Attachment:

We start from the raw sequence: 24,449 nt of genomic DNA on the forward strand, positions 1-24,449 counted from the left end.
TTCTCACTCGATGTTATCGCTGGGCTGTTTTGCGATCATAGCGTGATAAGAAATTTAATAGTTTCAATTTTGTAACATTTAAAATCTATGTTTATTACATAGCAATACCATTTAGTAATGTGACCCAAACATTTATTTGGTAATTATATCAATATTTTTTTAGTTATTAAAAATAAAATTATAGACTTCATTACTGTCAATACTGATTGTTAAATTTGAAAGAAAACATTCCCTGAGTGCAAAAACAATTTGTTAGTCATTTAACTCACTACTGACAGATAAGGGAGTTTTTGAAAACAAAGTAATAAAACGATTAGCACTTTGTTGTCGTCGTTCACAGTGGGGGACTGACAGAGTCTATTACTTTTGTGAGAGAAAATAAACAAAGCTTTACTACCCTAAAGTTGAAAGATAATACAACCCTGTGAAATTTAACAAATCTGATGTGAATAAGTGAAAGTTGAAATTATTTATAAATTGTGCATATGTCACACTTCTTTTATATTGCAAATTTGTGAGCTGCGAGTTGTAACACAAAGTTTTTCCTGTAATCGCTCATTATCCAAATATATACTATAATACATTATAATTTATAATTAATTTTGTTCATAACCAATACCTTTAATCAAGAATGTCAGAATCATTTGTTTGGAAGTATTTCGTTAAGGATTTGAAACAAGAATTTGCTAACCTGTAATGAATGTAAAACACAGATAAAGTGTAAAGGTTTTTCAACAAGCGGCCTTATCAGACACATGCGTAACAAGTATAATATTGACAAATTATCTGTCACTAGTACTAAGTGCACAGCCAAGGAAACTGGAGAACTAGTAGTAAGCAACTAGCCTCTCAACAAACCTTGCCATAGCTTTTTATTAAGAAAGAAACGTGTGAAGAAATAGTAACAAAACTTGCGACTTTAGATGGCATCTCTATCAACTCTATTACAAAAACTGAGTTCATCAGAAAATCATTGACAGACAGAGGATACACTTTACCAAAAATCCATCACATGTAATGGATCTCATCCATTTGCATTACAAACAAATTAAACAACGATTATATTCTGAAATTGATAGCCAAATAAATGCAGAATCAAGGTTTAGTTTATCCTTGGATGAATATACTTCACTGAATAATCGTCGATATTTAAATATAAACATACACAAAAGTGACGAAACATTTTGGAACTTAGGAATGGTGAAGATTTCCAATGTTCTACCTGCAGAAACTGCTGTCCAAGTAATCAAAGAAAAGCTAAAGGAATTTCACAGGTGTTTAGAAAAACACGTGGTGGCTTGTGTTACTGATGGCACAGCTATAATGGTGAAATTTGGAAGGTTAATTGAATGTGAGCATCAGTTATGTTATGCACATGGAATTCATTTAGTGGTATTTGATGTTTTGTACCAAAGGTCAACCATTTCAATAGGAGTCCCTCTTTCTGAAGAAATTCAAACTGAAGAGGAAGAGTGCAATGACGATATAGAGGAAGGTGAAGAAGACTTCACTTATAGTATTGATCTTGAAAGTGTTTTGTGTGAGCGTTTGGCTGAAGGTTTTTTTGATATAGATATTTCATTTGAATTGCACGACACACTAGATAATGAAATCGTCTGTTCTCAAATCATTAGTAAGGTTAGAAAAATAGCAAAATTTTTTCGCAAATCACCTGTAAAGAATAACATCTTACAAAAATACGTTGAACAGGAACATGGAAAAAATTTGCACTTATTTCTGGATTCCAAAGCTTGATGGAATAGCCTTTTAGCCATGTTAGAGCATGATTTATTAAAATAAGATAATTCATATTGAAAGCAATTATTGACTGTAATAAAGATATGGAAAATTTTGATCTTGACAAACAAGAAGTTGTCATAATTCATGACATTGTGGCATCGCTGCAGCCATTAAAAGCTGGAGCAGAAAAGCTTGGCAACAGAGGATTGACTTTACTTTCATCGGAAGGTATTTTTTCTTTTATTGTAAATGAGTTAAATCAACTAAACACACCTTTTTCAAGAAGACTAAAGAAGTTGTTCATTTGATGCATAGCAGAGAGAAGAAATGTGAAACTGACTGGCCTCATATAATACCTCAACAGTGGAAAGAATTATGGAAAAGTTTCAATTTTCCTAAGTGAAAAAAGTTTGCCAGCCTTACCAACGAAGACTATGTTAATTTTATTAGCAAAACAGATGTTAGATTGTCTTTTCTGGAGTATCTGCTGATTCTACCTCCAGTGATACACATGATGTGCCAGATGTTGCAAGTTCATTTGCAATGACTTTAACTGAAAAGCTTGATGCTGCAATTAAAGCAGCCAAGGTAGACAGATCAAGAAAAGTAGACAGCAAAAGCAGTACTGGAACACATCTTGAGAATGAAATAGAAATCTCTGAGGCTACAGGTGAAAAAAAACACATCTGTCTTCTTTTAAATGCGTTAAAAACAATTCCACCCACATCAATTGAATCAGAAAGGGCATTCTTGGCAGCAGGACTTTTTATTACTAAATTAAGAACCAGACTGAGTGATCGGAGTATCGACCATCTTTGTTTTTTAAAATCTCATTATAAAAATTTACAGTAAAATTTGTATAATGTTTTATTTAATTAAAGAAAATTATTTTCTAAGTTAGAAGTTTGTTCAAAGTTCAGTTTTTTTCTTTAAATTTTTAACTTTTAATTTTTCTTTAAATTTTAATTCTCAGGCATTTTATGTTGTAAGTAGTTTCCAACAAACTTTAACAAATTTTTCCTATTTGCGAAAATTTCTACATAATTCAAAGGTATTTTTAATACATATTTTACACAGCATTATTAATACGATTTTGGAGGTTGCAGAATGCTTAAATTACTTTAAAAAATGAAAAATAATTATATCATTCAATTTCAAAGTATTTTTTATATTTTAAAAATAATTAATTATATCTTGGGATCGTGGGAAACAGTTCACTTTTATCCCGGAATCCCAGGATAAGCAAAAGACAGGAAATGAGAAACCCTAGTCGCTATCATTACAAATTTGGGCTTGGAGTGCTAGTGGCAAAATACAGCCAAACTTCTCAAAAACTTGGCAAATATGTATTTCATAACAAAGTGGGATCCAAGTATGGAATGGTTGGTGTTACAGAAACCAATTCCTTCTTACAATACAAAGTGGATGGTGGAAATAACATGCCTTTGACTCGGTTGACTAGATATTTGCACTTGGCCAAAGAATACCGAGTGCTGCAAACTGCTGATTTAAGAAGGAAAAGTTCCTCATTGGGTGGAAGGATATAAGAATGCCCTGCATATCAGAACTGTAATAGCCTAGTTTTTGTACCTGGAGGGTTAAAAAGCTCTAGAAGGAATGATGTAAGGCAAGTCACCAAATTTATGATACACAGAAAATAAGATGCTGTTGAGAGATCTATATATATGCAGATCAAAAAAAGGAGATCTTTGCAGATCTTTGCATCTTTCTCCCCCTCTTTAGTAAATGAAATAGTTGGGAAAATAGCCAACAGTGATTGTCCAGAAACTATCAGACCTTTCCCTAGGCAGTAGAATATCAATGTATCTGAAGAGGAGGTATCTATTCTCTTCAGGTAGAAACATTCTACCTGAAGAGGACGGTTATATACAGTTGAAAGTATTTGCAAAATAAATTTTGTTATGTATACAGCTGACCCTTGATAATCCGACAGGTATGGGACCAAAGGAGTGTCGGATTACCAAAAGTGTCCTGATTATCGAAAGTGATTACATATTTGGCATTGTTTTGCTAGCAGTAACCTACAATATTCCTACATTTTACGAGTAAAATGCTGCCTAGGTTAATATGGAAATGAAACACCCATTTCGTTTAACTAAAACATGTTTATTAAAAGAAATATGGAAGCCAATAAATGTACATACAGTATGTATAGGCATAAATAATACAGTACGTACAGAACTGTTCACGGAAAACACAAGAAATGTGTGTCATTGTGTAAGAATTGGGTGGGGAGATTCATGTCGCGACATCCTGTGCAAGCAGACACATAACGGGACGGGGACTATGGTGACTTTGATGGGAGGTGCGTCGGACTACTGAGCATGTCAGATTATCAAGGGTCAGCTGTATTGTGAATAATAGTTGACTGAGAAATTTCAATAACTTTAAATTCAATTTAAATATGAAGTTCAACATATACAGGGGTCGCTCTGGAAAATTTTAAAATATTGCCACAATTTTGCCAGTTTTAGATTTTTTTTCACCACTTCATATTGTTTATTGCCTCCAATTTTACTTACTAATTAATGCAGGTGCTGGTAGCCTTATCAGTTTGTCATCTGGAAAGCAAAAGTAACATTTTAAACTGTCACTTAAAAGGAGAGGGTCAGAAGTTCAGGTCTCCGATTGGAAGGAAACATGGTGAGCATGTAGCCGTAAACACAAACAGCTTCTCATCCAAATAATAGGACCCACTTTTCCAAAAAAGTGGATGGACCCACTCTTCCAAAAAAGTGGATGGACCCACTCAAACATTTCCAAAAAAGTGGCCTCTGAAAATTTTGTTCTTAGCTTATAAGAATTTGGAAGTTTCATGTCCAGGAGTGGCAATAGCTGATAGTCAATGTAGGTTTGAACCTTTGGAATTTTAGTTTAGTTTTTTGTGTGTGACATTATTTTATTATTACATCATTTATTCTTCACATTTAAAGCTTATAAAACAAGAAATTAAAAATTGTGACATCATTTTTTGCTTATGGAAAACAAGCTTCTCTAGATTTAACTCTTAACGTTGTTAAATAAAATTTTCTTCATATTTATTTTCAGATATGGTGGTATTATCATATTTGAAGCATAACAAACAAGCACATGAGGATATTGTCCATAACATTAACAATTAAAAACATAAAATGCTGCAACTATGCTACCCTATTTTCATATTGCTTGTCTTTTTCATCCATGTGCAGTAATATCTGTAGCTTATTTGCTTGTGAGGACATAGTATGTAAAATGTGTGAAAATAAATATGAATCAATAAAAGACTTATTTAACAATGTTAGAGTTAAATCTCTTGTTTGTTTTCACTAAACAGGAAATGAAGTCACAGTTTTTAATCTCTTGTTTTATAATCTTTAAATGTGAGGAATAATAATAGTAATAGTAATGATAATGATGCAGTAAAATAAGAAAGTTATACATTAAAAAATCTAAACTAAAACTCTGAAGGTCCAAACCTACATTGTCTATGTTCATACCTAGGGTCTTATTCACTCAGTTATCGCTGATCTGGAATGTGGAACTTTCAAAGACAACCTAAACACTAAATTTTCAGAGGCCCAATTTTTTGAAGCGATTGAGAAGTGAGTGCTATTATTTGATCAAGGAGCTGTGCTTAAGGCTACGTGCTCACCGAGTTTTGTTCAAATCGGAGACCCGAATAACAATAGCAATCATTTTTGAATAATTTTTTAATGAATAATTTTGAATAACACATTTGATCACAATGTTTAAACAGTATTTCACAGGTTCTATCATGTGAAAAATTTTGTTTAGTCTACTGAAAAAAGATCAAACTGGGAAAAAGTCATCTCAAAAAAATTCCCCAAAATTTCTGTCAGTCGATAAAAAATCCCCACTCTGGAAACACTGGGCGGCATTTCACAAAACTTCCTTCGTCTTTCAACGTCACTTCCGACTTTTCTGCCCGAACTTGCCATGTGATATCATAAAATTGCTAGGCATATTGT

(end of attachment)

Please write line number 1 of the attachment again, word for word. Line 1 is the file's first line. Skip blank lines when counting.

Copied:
We start from the raw sequence: 24,449 nt of genomic DNA on the forward strand, positions 1-24,449 counted from the left end.